We also raise money for scholarships for Ethiopian children to attend University in Tel Aviv.”
SA: What is your philosophy on music, art, religion and politics?
IR: “I would like artists from both sides of the region, Israel/Palestine, to be allowed more exposure, to be able to perform in both regions freely. I would like to give modern dance companies the opportunity to perform outside of their region, and show others the reality of the Palestinian/Israeli conflict. They would be able to perform in Lebanon and Syria and vice versa. We would create a bridge. For people to live across from one another as neighbors and not as enemies.”
SA: You were depressed in your early 20’s which influenced your music. Now that you are in your 30’s, how has your life/music changed?
IR: “Well, I have become a producer for the band since then. I am writing my own music. It has been a great honor and challenge for me to travel. I enjoy creating music whether it be recording a new album, or performing live, it is like giving birth, creating a new life.”
SA: What are some of the challenges you have faced?
IR: “Performing all over the world in our own native language with new artists has been challenging. It is important to change bands and musicians. I get inspired from new artists. I adore it. Even though they have their own style, I enjoy leaving all ego aside and performing together.”
SA: What are your goals for the project?
IR: “I would enjoy to perform for larger audiences, and to perform with more and more artists. We recently played with India Arie, at the Museum of Jewish Heritage, a Living Memorial to the Holocaust, which was fantastic.”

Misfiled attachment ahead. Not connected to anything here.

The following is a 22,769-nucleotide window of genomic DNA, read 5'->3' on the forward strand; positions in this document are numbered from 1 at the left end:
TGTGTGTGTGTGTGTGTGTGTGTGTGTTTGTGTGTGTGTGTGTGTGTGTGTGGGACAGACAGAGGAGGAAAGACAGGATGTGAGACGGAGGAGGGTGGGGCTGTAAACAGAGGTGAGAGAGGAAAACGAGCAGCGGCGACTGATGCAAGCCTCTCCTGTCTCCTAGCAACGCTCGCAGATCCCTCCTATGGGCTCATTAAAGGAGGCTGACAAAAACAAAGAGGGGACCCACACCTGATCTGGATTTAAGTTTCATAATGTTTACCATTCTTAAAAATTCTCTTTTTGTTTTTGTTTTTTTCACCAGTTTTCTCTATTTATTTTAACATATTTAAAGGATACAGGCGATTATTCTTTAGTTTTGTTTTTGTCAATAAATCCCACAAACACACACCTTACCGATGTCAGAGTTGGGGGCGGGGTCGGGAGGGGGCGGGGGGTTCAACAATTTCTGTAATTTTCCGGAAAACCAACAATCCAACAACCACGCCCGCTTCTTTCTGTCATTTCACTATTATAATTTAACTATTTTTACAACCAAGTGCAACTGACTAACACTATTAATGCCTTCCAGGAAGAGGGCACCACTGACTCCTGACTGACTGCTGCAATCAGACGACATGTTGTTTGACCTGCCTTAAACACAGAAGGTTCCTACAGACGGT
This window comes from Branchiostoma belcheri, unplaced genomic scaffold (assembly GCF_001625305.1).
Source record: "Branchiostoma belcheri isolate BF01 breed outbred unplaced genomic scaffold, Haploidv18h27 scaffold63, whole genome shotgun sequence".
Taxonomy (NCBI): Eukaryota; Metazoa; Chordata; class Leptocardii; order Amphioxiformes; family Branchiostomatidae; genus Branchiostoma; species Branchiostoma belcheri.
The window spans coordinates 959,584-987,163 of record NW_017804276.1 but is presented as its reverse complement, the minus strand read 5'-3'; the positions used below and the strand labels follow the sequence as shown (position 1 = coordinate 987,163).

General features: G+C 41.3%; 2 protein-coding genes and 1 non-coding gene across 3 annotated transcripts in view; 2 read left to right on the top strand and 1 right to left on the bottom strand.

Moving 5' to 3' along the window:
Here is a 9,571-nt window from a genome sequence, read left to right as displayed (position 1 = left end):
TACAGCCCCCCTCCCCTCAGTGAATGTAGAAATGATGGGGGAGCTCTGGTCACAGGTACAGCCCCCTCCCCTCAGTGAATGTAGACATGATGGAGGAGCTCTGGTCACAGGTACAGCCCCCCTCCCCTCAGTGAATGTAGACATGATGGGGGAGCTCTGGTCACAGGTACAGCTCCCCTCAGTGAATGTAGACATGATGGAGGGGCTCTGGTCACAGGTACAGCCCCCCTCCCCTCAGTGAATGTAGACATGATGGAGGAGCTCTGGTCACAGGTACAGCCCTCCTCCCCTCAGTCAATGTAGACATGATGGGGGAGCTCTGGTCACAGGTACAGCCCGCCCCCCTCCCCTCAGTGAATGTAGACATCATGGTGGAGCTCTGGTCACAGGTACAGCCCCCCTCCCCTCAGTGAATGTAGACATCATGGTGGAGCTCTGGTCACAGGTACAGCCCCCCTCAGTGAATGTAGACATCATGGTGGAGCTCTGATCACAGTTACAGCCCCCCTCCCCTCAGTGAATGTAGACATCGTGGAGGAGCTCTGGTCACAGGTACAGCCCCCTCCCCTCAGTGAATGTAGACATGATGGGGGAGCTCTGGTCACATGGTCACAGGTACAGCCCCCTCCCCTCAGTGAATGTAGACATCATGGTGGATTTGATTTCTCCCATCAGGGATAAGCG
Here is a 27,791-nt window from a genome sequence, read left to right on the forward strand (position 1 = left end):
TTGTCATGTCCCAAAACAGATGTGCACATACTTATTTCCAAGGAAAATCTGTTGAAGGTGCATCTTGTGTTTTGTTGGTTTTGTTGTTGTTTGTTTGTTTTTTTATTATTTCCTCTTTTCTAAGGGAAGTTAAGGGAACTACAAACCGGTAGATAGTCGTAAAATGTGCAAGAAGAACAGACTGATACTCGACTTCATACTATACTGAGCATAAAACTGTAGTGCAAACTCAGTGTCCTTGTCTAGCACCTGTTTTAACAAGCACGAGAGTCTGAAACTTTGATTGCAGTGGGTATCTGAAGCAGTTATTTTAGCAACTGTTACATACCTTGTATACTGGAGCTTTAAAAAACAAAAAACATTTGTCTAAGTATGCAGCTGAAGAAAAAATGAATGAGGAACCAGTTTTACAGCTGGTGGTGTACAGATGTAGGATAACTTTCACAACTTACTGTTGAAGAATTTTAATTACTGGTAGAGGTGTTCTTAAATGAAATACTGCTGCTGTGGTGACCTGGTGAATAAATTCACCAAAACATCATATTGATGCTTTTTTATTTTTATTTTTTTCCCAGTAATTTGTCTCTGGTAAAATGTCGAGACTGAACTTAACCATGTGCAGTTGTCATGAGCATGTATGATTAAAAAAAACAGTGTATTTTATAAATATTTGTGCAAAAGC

SA: If you could perform with 3 musicians living or deceased, who would they be?
IR: 1. Bach, 2. Bob Marley, and 3. John Lennon.
SA: Could you offer any advice to young musicians starting off their career?
IR: “ Do it in your own way. Even if you fail, you can say you didit your own way.”
Upcoming concerts can be seen worldwide in the following cities: Montevideo, Santiago, Buenos Aires Rio deJaneiro, Bahia, Sao Paulo, Israel, and Canada.
Idan Raichel is the angelic leader that Israel needs to help build bridges of peace, tolerance, and respect. God Bless!!!
“Come give me your hand and let’s go.
Don’t ask me to where. Don’t ask me about happiness, maybe it will come too, and when it comes it will fall down on us like rain.”
“When you wake in the morning without a dream to fulfill, you can stay in bed, you can go out into the world. You can stay in bed and dream of far away places, and you can go to far away places, only to want to return to bed.”
“All song, all words, come and dance, with the sound the wind makes when approaching your mouth and your skin, look at me for an instant, touch this silence that is ending, and embrace the air turning into sky.”
“The waters of your life, washed in current, that begins with the first rain, flowing water of the river, these are the streams of water that will reach an anguished desert, with the falling silence, even if I drink the entire ocean, it will not quench my thirst.”
-Article by Sharon M. Abella